Every morning in my house there is the usual amount of chaos one would expect when you have two children who need to get to school: last minute signatures and reminders…money for the fundraiser…a baby picture…two canned goods… an extra notebook. In addition to reminders from me to brush teeth, brush hair, and feed the cats, we must get out the door without killing each other or themselves (or me!).
Amidst our usual race to the finish there is an oasis of calm that I find every morning in the process of making my coffee. I love coffee though my espresso maker is not a fancy, name brand machine. I had been researching all the high-end machines and happened across the blog of a woman who cooks, I found her on Pinterest, and she recommended this machine. For the short amount of money it was, I figured I had very little to lose. (I wish I could find her again to thank her, she saved me a ton of money and my little machine is absolutely awesome for several reasons. Do read on…) I purchased it for less than $100 and while it works great, it is slow. So as we get ready every morning, with each of us crisscrossing the house at a clipped pace, I take time every morning to stand at the counter and craft my coffee, engaging all my senses.
The first thing I experience is the sound, as the steam builds there is a hissing noise that tends to drown out whatever background racket is happening. Next I inhale that rich coffee scent. I love that moment. As someone who loves coffee that first waft is so deeply satisfying. It is often then that I take a deep breath and feel my shoulders settle down, releasing any tension that the morning may have built. I wait until the coffee reaches the two on the carafe then I switch the machine to froth the milk. The milk begins to bubble but what is interesting is that it doesn’t always bubble the same way every morning. I am sure it has to do with the temperature of the milk, the way the nozzle is fitted and a host of other variables that make each cup something different and unique. As I hold the metal pitcher, I wait for the temperature to begin to build. When it is just about too hot to hold I know it is done. Waiting for the perfect temperature, I watch the bubbles of milk becoming smaller and smaller until it is a soft, white blanket of foam rising slowly to the top of the pitcher. I switch the machine back to finish off the carafe of coffee listening to the steaming engine that is responsible for creating an amazing elixir that helps to set the tone for my day.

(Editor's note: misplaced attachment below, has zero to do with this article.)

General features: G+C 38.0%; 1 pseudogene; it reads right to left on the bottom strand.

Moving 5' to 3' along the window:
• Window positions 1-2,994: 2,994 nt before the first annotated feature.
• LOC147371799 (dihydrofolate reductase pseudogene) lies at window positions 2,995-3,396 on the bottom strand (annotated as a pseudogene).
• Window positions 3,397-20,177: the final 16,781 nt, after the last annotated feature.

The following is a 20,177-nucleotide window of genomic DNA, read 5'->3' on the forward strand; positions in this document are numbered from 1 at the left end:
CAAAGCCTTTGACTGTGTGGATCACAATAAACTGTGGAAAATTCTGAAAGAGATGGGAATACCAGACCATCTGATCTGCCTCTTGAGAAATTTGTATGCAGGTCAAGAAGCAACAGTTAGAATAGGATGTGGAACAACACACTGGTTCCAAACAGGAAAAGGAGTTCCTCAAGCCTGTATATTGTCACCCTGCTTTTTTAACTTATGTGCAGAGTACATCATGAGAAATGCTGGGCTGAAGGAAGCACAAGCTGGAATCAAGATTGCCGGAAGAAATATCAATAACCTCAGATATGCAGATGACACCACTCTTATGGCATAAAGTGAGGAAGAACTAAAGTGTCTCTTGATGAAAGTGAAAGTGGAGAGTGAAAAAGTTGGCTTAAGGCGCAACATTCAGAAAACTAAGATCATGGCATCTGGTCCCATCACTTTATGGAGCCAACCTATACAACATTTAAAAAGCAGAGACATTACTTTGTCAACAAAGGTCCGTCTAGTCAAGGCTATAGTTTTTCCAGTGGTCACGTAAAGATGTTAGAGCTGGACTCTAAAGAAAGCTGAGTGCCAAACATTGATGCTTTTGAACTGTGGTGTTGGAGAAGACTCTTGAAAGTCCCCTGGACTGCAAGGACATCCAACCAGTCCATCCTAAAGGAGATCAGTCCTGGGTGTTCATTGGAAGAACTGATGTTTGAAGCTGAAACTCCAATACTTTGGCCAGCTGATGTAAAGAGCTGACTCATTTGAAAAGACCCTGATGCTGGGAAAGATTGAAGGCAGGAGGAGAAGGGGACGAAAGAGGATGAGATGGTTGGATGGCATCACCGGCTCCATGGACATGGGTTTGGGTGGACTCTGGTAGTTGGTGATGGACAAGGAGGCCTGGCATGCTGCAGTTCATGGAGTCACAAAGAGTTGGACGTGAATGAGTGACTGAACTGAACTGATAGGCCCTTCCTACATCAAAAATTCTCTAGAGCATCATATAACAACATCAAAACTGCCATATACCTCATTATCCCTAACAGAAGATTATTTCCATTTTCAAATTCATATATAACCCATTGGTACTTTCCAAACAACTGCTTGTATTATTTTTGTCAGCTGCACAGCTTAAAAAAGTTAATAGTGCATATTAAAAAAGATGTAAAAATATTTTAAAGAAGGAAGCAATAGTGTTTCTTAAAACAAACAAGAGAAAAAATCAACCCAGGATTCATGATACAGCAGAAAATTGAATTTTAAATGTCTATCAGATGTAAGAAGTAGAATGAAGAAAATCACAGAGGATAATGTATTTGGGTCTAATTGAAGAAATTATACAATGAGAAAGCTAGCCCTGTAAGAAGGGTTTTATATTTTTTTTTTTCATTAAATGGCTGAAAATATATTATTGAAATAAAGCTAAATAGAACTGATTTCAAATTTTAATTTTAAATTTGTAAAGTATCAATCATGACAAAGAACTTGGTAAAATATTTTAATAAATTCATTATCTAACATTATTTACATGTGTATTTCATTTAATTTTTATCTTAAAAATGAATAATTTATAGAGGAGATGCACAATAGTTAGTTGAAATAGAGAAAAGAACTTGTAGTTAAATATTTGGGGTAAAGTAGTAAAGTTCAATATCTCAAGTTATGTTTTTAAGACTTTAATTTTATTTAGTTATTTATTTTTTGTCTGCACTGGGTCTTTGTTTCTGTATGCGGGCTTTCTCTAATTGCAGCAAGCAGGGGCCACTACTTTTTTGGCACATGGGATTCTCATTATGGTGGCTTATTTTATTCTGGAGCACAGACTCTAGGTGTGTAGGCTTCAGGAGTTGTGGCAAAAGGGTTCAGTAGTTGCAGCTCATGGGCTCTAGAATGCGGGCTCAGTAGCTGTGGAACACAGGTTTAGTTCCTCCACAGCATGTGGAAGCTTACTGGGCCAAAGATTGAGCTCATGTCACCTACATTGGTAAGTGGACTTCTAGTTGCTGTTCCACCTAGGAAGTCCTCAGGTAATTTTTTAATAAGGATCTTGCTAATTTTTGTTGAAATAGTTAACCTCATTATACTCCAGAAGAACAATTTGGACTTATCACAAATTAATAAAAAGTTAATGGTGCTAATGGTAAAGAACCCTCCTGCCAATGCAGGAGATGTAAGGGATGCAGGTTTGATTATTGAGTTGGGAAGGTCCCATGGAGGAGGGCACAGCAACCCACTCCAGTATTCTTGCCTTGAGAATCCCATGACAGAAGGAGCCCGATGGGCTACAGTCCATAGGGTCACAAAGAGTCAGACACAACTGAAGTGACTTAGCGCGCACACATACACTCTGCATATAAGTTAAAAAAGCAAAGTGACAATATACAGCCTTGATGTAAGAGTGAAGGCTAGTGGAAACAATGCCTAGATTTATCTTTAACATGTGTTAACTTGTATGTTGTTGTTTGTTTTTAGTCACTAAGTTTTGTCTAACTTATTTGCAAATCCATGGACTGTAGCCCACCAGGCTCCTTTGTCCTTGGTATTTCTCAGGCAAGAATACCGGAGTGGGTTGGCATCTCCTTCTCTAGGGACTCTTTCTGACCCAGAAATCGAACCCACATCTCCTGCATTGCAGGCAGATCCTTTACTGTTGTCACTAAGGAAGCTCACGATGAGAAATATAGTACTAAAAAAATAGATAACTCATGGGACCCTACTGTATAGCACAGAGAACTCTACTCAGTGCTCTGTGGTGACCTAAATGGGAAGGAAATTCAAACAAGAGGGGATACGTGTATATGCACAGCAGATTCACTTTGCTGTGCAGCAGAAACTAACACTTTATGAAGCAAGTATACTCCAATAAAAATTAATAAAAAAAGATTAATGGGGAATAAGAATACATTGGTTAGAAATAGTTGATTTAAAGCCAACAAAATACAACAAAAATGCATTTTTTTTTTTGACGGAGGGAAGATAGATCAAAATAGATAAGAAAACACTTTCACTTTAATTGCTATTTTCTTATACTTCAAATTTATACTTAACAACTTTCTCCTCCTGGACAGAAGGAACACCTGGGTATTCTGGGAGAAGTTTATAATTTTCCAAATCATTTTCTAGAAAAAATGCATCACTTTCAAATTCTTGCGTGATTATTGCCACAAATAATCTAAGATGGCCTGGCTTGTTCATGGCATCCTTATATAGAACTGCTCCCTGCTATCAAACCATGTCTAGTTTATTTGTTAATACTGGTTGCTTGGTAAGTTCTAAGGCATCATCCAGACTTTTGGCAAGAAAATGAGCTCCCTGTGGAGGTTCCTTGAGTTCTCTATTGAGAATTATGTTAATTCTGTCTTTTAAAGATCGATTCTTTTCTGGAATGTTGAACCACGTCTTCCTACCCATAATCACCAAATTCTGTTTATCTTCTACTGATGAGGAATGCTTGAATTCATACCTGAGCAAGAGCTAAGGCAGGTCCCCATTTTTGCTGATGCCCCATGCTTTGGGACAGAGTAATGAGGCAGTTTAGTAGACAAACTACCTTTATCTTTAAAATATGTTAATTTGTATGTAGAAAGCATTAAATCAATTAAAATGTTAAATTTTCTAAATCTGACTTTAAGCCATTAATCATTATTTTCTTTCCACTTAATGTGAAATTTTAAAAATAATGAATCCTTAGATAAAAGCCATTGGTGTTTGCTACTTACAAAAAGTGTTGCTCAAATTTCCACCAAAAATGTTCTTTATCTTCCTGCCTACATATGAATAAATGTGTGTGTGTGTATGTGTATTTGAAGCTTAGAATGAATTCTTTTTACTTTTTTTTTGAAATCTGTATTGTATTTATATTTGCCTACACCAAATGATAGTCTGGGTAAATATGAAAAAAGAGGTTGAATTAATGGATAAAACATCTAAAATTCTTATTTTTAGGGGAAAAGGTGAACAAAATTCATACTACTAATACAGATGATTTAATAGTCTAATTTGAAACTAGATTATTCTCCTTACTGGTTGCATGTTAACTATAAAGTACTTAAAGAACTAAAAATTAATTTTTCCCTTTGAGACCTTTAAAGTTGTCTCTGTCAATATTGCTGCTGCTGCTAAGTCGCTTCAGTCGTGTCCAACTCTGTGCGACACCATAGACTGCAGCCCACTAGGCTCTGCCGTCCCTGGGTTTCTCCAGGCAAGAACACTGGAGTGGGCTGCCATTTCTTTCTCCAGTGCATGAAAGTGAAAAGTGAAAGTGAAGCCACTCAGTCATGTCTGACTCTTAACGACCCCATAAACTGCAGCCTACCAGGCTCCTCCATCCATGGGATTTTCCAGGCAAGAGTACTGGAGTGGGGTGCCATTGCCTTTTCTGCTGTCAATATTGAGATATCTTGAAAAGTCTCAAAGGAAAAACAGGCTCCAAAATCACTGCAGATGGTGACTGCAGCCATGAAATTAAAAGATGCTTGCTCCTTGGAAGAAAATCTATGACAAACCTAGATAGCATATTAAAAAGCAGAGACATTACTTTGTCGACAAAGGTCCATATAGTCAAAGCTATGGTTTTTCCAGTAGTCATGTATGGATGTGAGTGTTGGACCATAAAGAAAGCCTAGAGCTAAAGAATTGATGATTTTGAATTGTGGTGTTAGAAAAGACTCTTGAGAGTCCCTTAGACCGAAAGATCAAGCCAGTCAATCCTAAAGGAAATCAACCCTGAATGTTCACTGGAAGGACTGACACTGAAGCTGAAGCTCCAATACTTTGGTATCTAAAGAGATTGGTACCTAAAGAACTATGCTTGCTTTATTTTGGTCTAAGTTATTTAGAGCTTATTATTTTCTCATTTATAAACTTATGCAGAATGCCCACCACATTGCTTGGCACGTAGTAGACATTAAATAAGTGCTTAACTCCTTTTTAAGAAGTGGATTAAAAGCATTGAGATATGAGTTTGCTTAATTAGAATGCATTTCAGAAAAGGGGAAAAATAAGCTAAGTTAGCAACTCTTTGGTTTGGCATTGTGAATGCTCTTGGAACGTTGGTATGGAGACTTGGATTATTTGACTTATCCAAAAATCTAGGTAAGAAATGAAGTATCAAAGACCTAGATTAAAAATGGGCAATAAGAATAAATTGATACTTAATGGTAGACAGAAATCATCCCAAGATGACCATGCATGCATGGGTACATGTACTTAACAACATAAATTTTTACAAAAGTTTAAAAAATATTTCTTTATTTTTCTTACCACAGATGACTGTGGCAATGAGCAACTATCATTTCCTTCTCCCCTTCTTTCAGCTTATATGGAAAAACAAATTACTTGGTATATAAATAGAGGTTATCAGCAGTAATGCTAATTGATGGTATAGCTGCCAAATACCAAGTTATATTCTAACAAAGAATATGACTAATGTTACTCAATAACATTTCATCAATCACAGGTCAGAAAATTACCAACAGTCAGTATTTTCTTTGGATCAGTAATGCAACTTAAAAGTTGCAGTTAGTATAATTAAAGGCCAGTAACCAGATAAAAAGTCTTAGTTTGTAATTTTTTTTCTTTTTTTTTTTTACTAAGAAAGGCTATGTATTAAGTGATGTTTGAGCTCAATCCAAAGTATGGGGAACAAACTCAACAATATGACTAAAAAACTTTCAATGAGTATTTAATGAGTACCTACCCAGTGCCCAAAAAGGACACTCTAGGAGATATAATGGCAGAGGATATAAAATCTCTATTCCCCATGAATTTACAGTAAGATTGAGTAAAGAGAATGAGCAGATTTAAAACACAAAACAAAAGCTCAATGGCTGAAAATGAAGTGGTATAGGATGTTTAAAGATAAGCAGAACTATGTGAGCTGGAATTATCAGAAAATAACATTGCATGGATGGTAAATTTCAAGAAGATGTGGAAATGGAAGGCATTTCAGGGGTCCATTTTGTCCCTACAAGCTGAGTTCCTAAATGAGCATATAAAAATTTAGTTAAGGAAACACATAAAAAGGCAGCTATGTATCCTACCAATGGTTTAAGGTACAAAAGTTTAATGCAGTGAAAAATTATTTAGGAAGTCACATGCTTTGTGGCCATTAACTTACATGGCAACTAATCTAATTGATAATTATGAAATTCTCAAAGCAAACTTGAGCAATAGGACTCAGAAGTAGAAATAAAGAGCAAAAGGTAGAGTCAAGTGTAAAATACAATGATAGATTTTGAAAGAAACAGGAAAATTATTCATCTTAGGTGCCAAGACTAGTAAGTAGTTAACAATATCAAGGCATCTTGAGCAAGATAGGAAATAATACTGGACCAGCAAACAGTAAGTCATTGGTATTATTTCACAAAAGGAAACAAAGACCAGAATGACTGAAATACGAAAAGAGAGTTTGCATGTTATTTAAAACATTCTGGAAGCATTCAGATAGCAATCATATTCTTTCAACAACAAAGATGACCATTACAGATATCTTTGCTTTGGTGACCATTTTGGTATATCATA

I pour the coffee into my mug and then add a layer of steamed milk and then a hefty dollop of foam. Sometimes I add a flavor, sometimes sugar, mostly just coffee. The first sip rolls over my tongue, rich, smoky yet softened by the creamy milk. Ahhhh. Those eight or ten minutes of my morning slow everything down and remind me to be present, there is a gift in the simplest of things if we just stop to see it. And God is so very good, I mean, coffee, right?